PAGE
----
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Video-sharing app TikTok has the potential to be a key media platform for brands looking to reach young audiences around the upcoming holiday shopping season, several marketing experts told Mobile Marketer.

However, brands must be open-minded and willing to experiment because the app is still a nascent and mostly untested marketing channel that’s working to keep apace with a significant surge in popularity. Chipotle Mexican Grill, Uniqlo, Ralph Lauren and the National Football League are among the first major brands to get on board with TikTok. Just last week, American Eagle Outfitters launched its first TikTok campaign to reach teens via a hashtag challenge, brand takeover and beta test of an in-feed video ad with badge that directs users to an external site to make a purchase. These efforts are recent enough that it’s hard to know the exact size of the TikTok opportunity but, marketers are clearly interested. 

“You’re riding a rocket ship,” Anne Hunter, EVP of strategy and growth at media research giant Kantar, said in an interview. “TikTok is very exciting for brands that want to have prevalence with younger audiences.”

Arriving on the scene

TikTok seemed to arrive out of nowhere when it racked up more than 1 billion downloads worldwide in the first seven months after debuting in August 2018, as measured by app researcher Sensor Tower. Some of the app’s growth can be attributed to its focus on fun and quirky user-generated videos, and to the ample marketing support from parent company ByteDance, which drop $1 billion last year to advertise TikTok. This summer, the app signed with four agencies to hone its positioning in the U.S.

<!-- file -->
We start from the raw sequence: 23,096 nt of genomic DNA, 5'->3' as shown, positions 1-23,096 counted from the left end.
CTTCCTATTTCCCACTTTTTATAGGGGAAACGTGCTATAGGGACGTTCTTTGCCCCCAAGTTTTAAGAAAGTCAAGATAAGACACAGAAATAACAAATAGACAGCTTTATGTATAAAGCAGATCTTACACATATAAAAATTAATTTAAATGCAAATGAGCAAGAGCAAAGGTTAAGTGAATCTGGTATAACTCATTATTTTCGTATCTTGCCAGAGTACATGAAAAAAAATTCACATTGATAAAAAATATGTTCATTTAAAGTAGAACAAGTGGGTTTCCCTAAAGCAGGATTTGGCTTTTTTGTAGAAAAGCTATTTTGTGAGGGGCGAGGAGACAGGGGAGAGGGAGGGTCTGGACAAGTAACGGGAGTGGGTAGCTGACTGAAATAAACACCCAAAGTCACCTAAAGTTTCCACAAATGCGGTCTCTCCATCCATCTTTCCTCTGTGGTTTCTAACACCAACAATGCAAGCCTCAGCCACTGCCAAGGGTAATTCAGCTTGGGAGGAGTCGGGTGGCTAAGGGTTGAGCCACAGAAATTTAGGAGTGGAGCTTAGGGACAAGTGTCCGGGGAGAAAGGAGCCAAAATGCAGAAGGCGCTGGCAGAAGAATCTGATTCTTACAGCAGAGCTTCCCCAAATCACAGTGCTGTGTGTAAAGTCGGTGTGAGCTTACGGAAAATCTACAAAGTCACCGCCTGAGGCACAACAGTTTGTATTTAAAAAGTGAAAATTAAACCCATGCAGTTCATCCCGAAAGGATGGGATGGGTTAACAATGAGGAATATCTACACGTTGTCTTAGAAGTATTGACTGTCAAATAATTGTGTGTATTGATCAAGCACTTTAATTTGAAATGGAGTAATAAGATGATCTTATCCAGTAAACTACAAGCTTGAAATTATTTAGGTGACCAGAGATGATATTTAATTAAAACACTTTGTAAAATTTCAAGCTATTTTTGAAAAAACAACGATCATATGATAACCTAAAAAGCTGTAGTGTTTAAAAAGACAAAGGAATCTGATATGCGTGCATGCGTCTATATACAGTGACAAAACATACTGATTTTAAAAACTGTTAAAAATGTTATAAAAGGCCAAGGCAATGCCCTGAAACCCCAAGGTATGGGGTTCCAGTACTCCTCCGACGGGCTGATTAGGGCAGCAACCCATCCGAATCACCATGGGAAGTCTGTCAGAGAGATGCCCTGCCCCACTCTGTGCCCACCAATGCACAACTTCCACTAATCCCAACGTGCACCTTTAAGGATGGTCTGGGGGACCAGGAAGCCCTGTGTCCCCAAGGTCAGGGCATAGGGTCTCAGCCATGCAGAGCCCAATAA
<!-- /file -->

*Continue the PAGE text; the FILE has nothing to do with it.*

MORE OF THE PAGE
With young consumers’ strong interest in mobile video, TikTok has gained a following by making it easy for users to craft their own videos through user-friendly editing tools to add effects, digital stickers, captions and music. The app also encourages collaboration with a feature called “duets” that lets people combine their videos in a split-screen, helping to spread popular memes and challenges with their friends and followers.

Leading into this year’s holiday season, marketers interested in reaching TikTok users can learn from the early successes of other brands that have developed campaigns specifically for the app.

A key strategy among early adopters is to work with social influencers who have gained loyal followings on the platform. Among product categories, music has performed well on TikTok as users add soundtracks to their videos, exposing them to tracks they can later download or stream. Before the holidays, users could be looking for content related to gift categories including apparel, accessories, shoes, makeup, electronics and toys.

“Brands should work with influencers now to demonstrate their products,” Kantar’s Hunter said. “That will help with reaching younger viewers and getting on Christmas wish lists.”

Hashtag challenges

Influencer campaigns work well with branded hashtag challenges, a type of campaign that taps into TikTok’s key feature of urging audience participation. For this approach, brands sponsor a hashtag that TikTok users can add to their videos to compile them in the app, potentially boosting discoverability among other users.

“Hashtag challenges that tie into a contest are a great way to generate exposure during the holidays,” Dave Neuman, director of social media at digital ad firm RhythmOne, told Mobile Marketer. “In order to maximize success with an initiative like this, it’s worth tapping into relevant influencers with a large following to drive traction around the hashtag and your brand.”

For example, a marketer can offer a chance to win free merchandise, discounts or other prizes to users who create videos with a specific hashtag that TikTok will feature prominently on its home screen.